when Wisconsin Power & Light surveyed employees, it discovered employees didn’t
understand WP&L’s definition of diversity or the company’s expectations from them
1 Adapted from Ann M. Morrison, The New Leaders: Leadership Diversity in America, 1996, Jossey-Bass Publishers:
San Francisco; Nancy L. Mueller “Wisconsin Power and Light’s Model Diversity Program,” March 1996, Training &
Development, Vol. 50 No. 3, pp. 57-60.
Chapter 02 - Managing Diversity: Releasing Every Employee's Potential
regarding diversity. In response, the definition and expectations were incorporated into
the diversity training program and highlighted in internal corporate communications.
A team or task force is generally put in charge of the investigation, and must start off by
making a several key decisions. For example, they must decide whether to gather
information using internal staff or outside professionals (employees may feel more
comfortable talking with outsiders) and whose opinions will be solicited (when in doubt,
survey a base that’s too broad rather than too narrow).
Strengthen top-management commitment. Top management must view diversity as
a key business issue. That is, recognize that diversity is an important aspect of the
organization’s ability to successfully compete in today’s and tomorrow’s business
environment. Top managers can demonstrate their commitment by allocating sufficient
resources to diversity issues, recognizing that diversity is a long-term effort, reminding
managers to focus on diversity goals, and meeting with diverse employee groups.
Finally, top managers must realize that diversity progress rests not only upon their
efforts, but on efforts throughout the organization. This entails making diversity a
pervasive part of the organizational culture.
Choose solutions that fit your organizational strategy. A vast array of diversity
practices exist. Deciding which practices best meet the needs of your organization is
difficult and complex. For example, if the primary diversity goal is that of leadership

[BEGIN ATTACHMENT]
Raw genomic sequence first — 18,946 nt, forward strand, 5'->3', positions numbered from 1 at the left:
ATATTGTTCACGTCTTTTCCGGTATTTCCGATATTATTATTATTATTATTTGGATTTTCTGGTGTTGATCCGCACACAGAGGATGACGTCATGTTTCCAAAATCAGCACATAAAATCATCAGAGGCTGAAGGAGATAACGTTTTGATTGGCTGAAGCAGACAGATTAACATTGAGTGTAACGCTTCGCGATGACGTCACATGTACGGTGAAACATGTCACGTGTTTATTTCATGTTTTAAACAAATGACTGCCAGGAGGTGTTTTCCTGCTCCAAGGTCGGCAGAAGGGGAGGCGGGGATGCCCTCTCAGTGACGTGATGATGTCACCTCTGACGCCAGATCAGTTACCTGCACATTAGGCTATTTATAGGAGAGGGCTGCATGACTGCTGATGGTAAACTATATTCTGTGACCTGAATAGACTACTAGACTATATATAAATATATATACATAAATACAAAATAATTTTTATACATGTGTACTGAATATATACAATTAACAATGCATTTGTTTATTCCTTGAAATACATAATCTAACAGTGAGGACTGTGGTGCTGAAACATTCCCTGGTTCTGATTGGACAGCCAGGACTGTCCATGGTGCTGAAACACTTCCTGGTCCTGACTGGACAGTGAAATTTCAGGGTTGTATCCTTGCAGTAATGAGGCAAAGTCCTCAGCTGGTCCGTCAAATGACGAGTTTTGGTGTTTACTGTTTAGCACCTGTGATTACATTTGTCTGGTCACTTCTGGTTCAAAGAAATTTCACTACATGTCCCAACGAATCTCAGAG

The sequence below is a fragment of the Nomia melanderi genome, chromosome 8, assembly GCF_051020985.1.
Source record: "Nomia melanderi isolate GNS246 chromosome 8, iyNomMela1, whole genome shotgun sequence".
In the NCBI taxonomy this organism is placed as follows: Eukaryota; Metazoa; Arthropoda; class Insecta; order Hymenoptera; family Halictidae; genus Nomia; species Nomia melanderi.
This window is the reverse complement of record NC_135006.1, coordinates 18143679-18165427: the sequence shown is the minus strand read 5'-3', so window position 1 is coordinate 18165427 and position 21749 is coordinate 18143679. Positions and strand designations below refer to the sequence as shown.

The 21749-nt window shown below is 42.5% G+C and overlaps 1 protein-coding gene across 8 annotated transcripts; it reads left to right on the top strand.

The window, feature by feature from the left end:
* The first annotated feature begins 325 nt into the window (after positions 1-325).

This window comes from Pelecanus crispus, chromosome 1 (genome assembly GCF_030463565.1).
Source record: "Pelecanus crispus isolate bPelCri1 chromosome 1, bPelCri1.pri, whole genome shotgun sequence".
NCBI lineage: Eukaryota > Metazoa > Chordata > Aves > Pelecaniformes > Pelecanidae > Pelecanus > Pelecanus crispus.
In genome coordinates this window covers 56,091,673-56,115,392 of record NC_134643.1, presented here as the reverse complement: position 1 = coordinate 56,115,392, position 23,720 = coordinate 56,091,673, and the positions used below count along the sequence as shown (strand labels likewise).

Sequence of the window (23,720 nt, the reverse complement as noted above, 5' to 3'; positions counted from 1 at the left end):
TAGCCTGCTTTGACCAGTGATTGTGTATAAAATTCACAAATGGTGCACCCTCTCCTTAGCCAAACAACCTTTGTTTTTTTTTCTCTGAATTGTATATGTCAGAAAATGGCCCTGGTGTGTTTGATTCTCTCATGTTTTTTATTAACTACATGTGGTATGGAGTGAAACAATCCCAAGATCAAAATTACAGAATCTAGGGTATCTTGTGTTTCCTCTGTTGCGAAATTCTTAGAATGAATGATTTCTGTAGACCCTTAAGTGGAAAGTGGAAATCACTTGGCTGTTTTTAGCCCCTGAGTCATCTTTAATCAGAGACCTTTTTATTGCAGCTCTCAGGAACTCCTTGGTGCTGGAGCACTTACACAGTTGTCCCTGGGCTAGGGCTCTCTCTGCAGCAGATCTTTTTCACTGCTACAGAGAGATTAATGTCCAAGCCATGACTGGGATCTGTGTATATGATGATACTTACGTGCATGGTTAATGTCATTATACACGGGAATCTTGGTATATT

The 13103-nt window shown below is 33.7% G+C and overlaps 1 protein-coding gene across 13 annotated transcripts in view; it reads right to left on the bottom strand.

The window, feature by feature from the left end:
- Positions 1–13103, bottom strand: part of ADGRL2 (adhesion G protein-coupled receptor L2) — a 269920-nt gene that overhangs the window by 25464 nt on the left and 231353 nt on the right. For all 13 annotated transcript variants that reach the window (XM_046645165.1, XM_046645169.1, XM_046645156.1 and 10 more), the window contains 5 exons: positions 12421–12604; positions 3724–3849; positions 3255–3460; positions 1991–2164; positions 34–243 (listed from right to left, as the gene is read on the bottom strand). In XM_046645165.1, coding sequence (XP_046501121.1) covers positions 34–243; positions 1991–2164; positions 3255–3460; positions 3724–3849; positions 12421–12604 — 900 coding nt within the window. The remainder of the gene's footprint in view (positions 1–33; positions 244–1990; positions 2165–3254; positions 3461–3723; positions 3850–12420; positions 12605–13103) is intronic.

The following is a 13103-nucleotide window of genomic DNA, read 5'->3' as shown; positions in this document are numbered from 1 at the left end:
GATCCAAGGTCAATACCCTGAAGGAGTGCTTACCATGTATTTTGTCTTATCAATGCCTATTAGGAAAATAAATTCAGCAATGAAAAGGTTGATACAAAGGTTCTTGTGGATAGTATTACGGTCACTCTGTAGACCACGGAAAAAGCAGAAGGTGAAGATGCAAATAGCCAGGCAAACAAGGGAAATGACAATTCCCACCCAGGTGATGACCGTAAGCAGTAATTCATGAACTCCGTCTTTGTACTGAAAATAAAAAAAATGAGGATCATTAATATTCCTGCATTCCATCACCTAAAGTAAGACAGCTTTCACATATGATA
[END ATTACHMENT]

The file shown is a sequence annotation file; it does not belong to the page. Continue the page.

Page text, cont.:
development, a different solution is likely necessary than if the primary goal is targeted
recruitment of nontraditional managers. Solutions must match the organization’s data
and culture. Without a careful match, potential solutions may be too general, or spread
too thin to accomplish results. The chosen solutions should incorporate all three
components of a diversity strategy: education, enforcement, and exposure. Education
is geared toward increasing the sensitivity of majority group members and also to better
prepare nontraditional managers for career advancement. Enforcement of standards
helps ensure that at least the most blatant forms of differential treatment will be quickly
addressed. Exposure involves interaction among traditional and nontraditional peer
employees within the organization. Such exposure helps some traditional managers
overcome stereotypic beliefs. Finally, when agreeing upon the appropriate solutions,
the diversity task force should consider the need to reach as many employees as
possible with each solution and provide training and preparation for each solution.
Demand results and revisit goals. Numerical goals and objective measures are
needed to encourage managers to focus on results instead of effort or intent. Of
course, the statistical measures can be supplemented with other outcome measures
such as employee attitudes and perceptions. The demands placed on managers
should be concordant with the control they have over outcomes.
Use building blocks to maintain momentum. Top management should plan beyond
the short-term impact of diversity practices. Building on progress already made can
accelerate the implementation of diversity practices. Although race and gender may be
the most commonly addressed diversity dimensions, a strong diversity program can
extend diversity and incorporate other relevant primary or secondary diversity